Administrator of the National Aeronautics and Space Administration (NASA), Charles Bolden, participated on Monday in the launching of the Moona science, environment and space center in Sakhnin.
Bolden spoke to the children, walked amongst them and offered advice on success: work hard, study, ask questions and don't fear failure, he said.
"A space shuttle successfully connects between 14 astronauts from around the world, no matter what culture, religion, race, gender or nationality they are," Bolden asserted.
"They all connect, which means that we can also do that on the ground, and in this way, you can act and succeed."
High school students, public officials and academics all participated in the opening ceremony. The center was opened thanks to a joint effort by the Saknin Municipality, the Galilee Development Authority, the Municipal Association for the Environment, Zionism 2000 and the Shatil organization.
In recent months the US Embassy and NASA, which saw the importance of this project, joined in as well.
The center offers Galilee residents the opportunity to learn about personal development and creating collaborations with people from various fields and backgrounds for the sake of developing educational, social and business initiatives and solving regional issues.
The participating founder, Asaf Brimer, who served as a combat pilot in the Israel Air Force told Ynet that "the idea is to take space and utilize it technologically for the economic and social development of the region.
"We have the challenge of creating a common living space, especially in the Galilee which is known as a peripheral area; suffering from ongoing economic and social laggardness and from negative immigration."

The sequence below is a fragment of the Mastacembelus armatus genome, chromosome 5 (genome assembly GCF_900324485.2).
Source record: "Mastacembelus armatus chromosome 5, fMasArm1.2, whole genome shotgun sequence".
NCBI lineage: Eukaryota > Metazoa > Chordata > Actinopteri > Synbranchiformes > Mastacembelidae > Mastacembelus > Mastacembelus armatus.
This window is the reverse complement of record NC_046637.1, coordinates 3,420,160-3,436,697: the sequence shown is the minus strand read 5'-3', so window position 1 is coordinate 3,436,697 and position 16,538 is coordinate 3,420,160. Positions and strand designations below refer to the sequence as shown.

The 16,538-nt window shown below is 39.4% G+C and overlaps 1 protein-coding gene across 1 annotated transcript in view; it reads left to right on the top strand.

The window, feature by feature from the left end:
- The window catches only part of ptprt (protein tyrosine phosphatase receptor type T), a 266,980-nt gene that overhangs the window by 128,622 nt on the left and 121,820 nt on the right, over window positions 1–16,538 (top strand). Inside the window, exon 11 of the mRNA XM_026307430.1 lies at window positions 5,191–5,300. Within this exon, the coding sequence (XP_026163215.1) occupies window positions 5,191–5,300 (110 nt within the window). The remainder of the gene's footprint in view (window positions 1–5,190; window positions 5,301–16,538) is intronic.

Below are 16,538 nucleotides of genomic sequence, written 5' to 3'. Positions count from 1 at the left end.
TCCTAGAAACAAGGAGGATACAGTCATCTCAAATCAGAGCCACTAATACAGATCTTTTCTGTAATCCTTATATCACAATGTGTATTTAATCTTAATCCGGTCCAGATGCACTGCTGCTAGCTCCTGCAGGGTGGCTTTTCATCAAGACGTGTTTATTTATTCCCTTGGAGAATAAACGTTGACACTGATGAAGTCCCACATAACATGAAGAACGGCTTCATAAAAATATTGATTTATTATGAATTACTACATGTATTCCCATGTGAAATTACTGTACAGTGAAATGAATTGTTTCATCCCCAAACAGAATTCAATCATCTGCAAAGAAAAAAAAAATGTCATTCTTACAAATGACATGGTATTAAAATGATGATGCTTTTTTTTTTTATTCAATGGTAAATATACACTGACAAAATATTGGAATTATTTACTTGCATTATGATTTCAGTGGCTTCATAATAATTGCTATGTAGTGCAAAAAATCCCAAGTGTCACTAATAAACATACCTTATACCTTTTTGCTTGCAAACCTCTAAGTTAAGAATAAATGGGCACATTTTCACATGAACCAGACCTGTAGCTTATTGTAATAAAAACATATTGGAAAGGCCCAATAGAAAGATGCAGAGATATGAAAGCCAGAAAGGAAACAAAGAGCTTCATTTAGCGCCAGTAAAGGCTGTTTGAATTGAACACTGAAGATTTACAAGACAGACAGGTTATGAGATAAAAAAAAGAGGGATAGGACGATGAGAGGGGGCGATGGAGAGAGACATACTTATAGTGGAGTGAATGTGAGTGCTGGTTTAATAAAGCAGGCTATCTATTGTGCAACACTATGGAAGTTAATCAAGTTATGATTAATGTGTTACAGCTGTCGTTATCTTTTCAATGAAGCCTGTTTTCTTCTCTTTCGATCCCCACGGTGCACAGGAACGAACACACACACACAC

Sakhnin Mayor Mazin G'Nayem told Ynet, "It is a real honor for us that the NASA administrator is visiting in Israel and in Sakhnin. This project can contribute a lot, especially in this period when talks of weapons of mass destruction and missiles are abound. We are finally discussing clean air and, who knows, maybe Sakhnin will produce an astronaut of its own."
Dr. Hussein Tarbia, who initiated the project, said, "The idea arose a year ago, when I partook in an Israeli delegation for negotiations in South Africa. NASA officials arrived there and presented to the entire world what they can contribute environmentally via space and then I began thinking how I can integrate these things in our activities in Sakhnin and to establish a science, environment and space center.
"When I returned to Israel, I connected with other bodies that came up with similar projects, and now it has come to light," Tarbia said.